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|Course:||Music of the Victorian Age with Tim Porter|
|Start Date:||14th August 2019|
|End Date:||16th August 2019|
|Res Fee (from):||£843.00|
|Non Res Fee:||£165.00 What's included?|
This course is part of Week One of the Dillington Summer School. Residents arrive for tea on Sunday 11 August and depart after breakfast on Saturday 17 August. The course runs from Wednesday to Friday.
It’s 200 years since the birth of Queen Victoria - an opportunity to look again at the romance, splendour and energy of her era. Musically, it’s a story of things coming right - in Victoria’s youth, British music lagged and its reputation was low; by the time she died, it was a force to reckon with, capable of producing someone like Elgar. Nowadays, after years of baffling neglect, the masterworks of Stanford, Somervell, Pearsall, Parry, Wesley and Bennett are being performed again. Even Sullivan is shaking off his Gilbertian shackles and standing up as a composer of real stature. So here’s the missing piece of the jigsaw, the musical equivalent of Tennyson, Burne-Jones, the Brontës and St Pancras!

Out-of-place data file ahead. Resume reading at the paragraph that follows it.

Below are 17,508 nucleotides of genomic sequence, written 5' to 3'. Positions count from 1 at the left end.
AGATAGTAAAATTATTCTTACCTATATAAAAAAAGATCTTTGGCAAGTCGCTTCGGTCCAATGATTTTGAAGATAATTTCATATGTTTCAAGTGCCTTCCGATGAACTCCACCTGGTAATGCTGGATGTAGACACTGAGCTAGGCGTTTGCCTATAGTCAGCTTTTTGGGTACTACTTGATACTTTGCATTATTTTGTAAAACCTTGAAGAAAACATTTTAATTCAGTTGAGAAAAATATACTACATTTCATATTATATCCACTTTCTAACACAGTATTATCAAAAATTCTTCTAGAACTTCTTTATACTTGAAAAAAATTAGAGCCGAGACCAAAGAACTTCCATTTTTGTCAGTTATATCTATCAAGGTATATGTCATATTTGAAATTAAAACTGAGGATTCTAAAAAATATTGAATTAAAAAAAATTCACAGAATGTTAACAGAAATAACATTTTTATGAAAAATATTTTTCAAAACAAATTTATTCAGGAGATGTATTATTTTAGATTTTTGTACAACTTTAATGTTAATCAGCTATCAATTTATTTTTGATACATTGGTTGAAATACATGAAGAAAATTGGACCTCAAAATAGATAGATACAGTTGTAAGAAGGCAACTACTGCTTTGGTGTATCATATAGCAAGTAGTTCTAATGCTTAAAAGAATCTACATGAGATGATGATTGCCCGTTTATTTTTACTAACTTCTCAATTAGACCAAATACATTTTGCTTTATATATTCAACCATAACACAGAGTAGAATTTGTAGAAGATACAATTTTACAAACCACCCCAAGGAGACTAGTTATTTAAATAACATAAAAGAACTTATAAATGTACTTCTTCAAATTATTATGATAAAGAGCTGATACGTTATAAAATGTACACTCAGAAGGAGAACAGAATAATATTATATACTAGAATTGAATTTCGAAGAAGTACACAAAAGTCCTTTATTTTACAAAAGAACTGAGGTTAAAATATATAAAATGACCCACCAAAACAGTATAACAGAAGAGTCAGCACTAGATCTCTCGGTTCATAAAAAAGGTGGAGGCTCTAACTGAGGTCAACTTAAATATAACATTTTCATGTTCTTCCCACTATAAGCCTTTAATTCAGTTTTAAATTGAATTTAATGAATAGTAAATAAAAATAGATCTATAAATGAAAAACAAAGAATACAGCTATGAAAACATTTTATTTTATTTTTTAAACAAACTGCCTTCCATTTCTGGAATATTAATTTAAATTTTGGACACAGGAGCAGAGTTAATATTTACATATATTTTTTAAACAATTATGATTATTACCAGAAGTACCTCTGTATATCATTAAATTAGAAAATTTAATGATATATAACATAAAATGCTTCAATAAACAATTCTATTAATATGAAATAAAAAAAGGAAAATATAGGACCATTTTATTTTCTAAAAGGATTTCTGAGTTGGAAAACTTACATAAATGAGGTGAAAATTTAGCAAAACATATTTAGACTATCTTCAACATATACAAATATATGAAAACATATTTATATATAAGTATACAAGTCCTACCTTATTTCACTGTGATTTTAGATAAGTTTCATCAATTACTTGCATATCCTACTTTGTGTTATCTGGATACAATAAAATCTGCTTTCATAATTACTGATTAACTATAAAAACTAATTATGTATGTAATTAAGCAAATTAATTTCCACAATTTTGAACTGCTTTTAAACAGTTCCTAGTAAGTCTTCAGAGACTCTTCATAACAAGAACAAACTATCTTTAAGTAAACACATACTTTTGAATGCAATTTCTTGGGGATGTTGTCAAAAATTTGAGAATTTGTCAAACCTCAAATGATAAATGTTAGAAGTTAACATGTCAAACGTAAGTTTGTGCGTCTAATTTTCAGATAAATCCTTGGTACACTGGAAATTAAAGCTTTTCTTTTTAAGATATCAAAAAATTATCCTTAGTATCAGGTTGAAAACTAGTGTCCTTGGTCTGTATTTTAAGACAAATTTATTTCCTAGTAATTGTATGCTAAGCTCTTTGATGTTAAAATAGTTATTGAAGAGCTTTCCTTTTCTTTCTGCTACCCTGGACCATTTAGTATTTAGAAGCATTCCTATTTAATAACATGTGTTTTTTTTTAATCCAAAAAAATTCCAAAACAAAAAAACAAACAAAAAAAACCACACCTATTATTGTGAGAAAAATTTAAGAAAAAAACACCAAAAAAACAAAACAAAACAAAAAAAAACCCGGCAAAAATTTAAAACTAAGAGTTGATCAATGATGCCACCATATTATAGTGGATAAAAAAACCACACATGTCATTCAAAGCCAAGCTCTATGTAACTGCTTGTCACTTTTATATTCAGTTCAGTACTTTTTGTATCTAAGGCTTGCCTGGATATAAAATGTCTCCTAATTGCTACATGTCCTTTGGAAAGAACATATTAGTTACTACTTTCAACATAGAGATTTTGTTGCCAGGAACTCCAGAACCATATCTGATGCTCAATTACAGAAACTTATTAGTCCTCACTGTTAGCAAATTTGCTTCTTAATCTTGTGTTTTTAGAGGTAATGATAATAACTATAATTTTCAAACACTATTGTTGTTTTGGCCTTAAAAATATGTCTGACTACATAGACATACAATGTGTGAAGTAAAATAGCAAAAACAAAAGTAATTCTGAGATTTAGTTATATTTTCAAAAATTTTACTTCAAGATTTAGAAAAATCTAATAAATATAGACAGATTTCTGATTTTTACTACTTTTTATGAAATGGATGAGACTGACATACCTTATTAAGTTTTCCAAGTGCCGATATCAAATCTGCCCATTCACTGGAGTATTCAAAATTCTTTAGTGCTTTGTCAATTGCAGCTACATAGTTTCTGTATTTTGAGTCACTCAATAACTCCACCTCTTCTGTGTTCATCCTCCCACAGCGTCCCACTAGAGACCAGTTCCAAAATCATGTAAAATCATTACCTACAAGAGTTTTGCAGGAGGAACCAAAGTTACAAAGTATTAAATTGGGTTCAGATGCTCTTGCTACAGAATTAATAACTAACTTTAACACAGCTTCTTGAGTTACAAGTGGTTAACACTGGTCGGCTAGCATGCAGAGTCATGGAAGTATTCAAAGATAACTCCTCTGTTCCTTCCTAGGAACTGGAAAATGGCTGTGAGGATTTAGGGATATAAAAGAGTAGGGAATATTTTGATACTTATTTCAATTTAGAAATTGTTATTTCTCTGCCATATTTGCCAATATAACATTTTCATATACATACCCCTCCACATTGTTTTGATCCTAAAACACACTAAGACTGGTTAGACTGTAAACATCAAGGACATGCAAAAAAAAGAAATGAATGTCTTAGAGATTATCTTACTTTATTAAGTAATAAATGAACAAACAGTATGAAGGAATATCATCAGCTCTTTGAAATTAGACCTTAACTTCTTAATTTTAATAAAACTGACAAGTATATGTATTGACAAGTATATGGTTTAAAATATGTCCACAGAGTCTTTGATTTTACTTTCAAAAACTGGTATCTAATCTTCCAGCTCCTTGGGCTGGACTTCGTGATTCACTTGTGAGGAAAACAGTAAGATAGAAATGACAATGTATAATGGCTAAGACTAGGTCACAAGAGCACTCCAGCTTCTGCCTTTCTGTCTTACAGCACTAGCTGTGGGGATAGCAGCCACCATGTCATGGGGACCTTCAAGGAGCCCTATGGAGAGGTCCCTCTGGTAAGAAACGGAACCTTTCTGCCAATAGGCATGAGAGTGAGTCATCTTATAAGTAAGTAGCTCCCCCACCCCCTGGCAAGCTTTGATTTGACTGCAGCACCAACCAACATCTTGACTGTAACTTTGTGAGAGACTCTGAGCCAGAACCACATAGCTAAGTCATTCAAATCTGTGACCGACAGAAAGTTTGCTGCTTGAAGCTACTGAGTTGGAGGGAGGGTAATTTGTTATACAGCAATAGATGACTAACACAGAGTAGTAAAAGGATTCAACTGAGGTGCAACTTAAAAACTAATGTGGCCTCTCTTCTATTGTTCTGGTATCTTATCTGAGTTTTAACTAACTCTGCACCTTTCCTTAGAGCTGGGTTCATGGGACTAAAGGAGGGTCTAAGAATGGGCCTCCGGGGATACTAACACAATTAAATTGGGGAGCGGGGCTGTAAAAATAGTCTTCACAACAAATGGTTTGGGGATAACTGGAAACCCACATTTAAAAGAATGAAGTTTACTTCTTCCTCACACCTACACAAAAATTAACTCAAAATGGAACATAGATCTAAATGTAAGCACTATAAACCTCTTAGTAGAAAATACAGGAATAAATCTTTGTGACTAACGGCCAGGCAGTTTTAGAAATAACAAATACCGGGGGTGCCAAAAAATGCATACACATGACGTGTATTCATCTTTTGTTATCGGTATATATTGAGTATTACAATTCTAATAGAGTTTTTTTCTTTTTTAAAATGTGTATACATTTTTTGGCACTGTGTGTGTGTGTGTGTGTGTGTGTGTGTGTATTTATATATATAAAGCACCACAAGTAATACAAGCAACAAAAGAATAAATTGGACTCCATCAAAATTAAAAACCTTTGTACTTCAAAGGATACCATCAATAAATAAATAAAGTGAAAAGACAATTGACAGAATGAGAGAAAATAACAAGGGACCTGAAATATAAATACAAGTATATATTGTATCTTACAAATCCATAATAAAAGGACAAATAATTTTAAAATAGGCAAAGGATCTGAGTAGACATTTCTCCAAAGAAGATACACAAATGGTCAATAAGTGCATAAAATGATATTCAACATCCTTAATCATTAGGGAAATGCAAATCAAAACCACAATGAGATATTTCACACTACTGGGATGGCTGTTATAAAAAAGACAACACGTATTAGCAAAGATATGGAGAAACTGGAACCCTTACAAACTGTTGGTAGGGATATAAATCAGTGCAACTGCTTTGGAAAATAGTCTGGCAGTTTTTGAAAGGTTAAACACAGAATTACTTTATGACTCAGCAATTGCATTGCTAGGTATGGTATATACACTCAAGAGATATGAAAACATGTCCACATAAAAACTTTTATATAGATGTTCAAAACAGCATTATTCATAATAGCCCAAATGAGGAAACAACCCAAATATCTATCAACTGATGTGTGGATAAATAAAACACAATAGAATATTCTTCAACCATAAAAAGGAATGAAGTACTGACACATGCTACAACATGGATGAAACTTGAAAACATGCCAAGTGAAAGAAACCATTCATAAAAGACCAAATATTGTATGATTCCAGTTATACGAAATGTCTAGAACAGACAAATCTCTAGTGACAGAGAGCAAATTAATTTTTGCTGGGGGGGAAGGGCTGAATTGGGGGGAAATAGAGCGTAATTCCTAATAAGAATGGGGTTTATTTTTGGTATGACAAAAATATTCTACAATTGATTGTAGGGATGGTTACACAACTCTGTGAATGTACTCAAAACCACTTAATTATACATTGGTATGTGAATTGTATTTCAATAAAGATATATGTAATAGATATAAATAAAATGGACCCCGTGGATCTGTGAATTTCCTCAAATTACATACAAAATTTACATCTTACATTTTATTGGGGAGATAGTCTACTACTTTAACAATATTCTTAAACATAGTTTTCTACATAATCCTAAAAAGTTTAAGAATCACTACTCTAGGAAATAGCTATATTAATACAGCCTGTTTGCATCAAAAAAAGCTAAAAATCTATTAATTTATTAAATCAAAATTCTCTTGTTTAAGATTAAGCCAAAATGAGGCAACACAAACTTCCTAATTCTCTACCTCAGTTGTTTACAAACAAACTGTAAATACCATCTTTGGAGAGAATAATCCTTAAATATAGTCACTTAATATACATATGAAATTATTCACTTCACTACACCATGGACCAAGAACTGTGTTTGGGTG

Tim is an itinerant lecturer, with two subject areas: music and the Middle Ages. Trained originally in music, Tim worked as a composer in touring theatre during the 1970s and 1980s, but his studies, researches and explorations of medieval Britain always developed alongside. Tim’s theatre career moved gradually forward into adult education and he has been a WEA tutor for nearly 30 years and runs courses at several residential colleges in the ARCA network. He is a guest lecturer at museums, including the Ashmolean in Oxford, and works as a tour guide for specialist history groups. He is a member of the NADFAS register, and speaks to history societies, music clubs, and organisations of many other types. Photography is another aspect of his works, and he has become well known for the atmospheric and unusual slides which he uses. For him, context is the key – whether relating a medieval building to its underlying landscape, or linking a symphony to the social background of a great musician, Tim believes in the power of the wider picture, and those lively connections that bring a subject into the light.Back to List
The event went really well and was very enjoyable, please pass on our thanks to all the staff at Dillington House they were all superb.